The five word-markets mentioned above are alive and bristling with verbal exchange, but they all lack what we would call “authors.” Consider the dynamics of each IT arena. With their navigational horizons spread out all over the endlessly expansive Internet, browser-users can hardly be classified as authors in our tAgora sense of the term. Facebook friends likewise depend on and draw from a malleable common source, creating unique posts by performing within the designated rules that govern their eAgora. The situation is extremely similar with the legions of Twitter enthusiasts, who construct and share personalized mini-portrayals of their private lives by working within a 140-character matrix. The ability of this kind of conversation to morph is well illustrated by the array of subjects and viewpoints it supports in emergent fashion. And though a degree of ownership does enter the picture with open-source software, every singular product derives its identity as much from the ongoing, fluid nature of its never-finished process as from its latest incarnation. Even the (re-)creators of mashups and remixes, who generate unique, never-before-uttered compositions that may well be fixed via the text of a recording, are also providing undeniable evidence of multiple authorship. How could we interpret their work as necessarily “the final step” if it actively depends on recombination and repurposing for its very existence? And when it may well be re-produced through a variant re-performance? Strange as it may seem, there are no true authors anywhere to be found in the eAgora.

 

eAgora sharing and re-use

As a first premise, let’s start by observing a simple truth obscured by the powerful (yet almost always unexamined) ideology of the text. The welter of rules that govern sharing and re-use of tAgora materials, embedded in a long and intricate sequence of legal battles that shows no signs whatsoever of abating, are largely inapplicable in the eAgora. To put it as straightforwardly as possible, tAgora rules were fashioned for the tAgora and don’t work in other verbal marketplaces. As long as we continue to apply the wrong rules for transactions and (re-)creations, we will continue to be frustrated by the non-fit.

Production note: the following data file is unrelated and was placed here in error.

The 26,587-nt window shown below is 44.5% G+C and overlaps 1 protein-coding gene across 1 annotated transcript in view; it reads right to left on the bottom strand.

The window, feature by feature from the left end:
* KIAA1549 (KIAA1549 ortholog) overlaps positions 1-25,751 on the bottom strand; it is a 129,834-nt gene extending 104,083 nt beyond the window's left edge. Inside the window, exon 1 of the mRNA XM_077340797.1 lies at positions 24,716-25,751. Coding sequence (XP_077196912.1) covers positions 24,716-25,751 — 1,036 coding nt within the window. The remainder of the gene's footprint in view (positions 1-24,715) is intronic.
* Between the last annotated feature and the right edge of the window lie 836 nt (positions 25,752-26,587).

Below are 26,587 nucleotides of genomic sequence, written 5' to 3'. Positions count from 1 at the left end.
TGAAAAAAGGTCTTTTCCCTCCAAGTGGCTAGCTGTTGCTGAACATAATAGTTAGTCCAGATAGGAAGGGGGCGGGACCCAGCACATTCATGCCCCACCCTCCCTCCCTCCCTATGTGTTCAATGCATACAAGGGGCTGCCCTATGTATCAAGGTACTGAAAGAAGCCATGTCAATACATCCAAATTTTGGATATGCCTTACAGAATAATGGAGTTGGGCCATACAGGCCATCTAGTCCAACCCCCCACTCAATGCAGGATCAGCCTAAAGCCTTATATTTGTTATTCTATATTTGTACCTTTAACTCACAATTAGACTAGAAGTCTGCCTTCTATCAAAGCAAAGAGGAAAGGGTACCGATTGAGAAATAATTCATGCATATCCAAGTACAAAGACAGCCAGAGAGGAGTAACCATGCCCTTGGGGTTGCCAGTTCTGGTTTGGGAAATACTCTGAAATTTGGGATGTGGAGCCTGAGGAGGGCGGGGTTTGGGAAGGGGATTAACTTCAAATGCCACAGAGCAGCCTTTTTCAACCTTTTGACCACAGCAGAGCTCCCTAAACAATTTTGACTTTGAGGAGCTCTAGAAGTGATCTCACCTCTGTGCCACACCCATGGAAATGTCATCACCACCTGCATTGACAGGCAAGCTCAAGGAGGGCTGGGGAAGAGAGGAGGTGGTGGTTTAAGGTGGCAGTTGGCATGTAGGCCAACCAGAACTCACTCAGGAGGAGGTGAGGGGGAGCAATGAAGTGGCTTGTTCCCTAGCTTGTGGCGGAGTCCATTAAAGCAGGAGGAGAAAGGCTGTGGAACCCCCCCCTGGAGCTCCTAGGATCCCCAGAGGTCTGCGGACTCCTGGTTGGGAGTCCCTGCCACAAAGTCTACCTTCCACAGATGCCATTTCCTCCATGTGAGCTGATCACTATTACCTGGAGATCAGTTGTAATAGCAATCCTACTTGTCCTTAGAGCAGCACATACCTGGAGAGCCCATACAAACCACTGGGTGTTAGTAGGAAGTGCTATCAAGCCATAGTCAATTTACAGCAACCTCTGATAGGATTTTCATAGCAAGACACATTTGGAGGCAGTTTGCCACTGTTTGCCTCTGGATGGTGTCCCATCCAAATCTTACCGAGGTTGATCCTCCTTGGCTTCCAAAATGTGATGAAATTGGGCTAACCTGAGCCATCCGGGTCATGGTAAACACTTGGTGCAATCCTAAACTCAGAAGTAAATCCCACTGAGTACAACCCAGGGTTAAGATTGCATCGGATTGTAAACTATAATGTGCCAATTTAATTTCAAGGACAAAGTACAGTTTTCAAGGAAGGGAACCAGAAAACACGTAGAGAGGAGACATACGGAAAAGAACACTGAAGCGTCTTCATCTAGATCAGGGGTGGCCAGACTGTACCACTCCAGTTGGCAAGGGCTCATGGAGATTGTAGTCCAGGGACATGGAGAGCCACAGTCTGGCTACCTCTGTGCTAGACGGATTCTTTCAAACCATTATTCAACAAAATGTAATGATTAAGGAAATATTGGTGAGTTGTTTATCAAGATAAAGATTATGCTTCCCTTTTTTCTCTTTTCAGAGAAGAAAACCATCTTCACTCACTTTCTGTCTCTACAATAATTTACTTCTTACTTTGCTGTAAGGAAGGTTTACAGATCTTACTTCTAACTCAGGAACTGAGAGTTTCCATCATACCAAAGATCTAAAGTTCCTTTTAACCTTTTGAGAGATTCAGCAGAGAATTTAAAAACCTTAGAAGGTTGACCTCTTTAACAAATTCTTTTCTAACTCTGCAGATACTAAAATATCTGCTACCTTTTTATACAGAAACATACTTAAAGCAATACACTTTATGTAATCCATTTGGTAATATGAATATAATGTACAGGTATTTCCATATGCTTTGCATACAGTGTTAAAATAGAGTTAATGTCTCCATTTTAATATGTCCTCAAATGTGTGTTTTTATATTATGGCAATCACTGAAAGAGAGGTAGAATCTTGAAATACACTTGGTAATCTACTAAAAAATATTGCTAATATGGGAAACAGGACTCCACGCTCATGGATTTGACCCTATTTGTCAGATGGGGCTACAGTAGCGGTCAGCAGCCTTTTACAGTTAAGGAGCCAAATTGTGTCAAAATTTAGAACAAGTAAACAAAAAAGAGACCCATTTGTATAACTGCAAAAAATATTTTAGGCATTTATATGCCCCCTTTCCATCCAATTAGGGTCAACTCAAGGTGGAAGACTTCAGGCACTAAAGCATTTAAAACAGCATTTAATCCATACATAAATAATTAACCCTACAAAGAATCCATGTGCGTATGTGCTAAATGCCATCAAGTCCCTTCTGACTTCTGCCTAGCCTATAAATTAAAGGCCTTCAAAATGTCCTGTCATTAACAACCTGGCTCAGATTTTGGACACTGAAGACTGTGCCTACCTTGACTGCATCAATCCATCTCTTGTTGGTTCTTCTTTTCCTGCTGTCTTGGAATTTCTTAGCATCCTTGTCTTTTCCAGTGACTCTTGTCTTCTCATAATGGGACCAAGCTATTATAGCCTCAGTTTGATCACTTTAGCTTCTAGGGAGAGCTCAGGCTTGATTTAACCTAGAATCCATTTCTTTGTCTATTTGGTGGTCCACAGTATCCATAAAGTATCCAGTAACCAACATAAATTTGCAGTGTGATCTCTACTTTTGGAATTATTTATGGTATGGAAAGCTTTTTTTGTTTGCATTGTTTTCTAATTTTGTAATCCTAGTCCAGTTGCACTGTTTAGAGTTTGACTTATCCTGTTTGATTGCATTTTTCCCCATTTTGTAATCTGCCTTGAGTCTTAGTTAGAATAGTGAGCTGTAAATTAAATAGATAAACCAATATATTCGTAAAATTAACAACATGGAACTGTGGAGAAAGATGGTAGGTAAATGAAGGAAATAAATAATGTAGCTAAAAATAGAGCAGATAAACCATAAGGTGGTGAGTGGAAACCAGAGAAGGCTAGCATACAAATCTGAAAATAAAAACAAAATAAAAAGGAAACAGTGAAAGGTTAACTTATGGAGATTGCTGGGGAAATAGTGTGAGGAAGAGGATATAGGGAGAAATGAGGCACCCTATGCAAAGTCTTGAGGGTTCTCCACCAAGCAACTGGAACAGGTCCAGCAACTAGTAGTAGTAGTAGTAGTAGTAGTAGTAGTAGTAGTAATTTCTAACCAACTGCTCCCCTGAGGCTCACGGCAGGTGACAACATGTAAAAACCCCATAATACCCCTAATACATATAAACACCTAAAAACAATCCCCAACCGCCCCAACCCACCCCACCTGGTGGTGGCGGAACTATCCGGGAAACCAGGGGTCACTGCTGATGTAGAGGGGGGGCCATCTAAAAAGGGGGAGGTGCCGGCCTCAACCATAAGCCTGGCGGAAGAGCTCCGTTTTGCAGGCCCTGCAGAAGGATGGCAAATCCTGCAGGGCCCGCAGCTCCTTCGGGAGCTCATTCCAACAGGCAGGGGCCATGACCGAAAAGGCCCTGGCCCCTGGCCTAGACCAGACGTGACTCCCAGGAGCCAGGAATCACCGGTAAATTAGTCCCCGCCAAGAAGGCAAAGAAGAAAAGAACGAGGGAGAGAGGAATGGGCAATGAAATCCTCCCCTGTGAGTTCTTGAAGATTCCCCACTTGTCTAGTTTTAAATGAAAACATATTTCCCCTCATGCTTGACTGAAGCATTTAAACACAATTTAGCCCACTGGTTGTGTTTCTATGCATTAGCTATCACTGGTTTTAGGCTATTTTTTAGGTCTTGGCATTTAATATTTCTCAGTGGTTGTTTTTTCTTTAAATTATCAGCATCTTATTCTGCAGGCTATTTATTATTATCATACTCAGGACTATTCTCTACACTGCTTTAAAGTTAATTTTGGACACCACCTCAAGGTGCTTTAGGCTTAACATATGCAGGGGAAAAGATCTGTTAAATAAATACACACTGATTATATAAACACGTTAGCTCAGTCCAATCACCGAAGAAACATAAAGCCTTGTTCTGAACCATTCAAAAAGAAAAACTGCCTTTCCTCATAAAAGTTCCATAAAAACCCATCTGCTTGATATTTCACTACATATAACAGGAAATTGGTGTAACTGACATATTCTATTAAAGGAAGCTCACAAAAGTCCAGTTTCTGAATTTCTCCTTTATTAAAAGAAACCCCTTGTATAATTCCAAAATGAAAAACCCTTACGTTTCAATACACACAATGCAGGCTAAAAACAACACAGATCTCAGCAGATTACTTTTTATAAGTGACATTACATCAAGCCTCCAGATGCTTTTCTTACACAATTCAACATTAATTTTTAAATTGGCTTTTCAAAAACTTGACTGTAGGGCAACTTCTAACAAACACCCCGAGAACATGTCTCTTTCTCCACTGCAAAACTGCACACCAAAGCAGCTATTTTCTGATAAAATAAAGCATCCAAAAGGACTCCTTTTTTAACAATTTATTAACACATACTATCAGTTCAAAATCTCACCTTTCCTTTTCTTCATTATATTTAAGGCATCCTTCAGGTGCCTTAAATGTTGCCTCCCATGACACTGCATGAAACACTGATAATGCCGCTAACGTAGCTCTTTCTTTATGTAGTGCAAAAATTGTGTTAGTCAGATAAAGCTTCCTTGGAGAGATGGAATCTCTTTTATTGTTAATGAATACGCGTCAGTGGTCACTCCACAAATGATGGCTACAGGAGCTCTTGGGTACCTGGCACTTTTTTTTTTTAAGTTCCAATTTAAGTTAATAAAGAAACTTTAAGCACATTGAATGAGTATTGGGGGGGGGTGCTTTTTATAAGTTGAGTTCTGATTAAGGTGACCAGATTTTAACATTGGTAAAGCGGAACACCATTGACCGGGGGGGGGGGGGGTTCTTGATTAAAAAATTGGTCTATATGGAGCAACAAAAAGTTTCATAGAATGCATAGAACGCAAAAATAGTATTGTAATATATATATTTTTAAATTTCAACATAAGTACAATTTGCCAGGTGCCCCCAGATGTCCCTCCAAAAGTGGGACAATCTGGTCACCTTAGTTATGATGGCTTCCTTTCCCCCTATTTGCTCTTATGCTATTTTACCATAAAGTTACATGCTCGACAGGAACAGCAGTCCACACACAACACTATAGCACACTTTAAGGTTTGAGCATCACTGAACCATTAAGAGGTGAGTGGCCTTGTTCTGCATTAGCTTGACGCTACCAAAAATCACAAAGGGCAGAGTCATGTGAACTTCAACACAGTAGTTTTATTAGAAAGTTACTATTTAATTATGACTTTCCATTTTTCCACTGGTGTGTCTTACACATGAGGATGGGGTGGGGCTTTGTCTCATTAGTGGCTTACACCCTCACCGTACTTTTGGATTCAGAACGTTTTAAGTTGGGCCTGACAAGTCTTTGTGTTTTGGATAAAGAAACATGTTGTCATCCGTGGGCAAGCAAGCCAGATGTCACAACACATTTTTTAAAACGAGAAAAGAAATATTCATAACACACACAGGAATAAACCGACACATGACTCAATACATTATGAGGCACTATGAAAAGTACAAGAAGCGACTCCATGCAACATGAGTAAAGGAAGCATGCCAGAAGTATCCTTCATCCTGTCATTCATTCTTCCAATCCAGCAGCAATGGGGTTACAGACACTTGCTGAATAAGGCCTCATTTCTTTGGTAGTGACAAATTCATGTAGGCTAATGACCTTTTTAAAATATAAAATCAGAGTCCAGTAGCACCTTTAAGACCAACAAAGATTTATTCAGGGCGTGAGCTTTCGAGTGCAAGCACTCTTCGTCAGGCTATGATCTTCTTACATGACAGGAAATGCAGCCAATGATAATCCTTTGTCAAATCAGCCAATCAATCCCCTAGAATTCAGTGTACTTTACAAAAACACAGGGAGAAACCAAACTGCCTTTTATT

If we evaluate the situation from the perspective of diversity in media, we’ll see why. In fact, it’s nothing less than inevitable, whatever the other agora involved. For example, for many years we misunderstood the communicative features and resources of oral traditions because we proceeded by insisting on a textual frame of reference. We imposed irrelevant and frankly damaging concepts such as single authorship, epitomized versions, and silent, spatialized, one-way pages on the multiply authored, Protean, and networked identity of the oAgora. We denatured the living reality of oral traditions, and of their oral-derived progeny, in what amounted to a desperate attempt to bring their natural variability and responsiveness into line with our philosophy of verbal art as a singular, owned, and purchased/bought thing. We tried to turn ongoing, ever-emergent navigation into a single, authoritative map. And of course we failed. How could we do anything but fail? Does French serve its intended expressive function (or any expressive function at all) when we sweep aside its native character and impose Swahili vocabulary and grammar?

The long and the short of it is that conventional copyright (a.k.a. “Big C”) can’t apply to the itemless word-markets of oral tradition or Internet technology. But maybe another kind of “little c” copyright might apply to these two non-textual agoras. Let’s briefly consider two of the licenses offered by the Creative Commons website – the most and the least restrictive of the six contracts – with a view toward determining whether either of them could help in governing surfing and exchange in the eAgora.



The most stringent

The “Attribution, Non-Commercial, No Derivatives” license stands at the conservative end of the Creative Commons spectrum, that is, closest to the ideologically driven concept of Big C copyright that governs the tAgora. This contract “allows others to download your works and share them with others as long as they mention you and link back to you, but they can’t change them in any way or use them commercially.” Of course, since truly interactive transactions in the eAgora don’t involve authors or static, finite works – not to mention tAgora definitions and rules – this license can have no utility for IT exchange.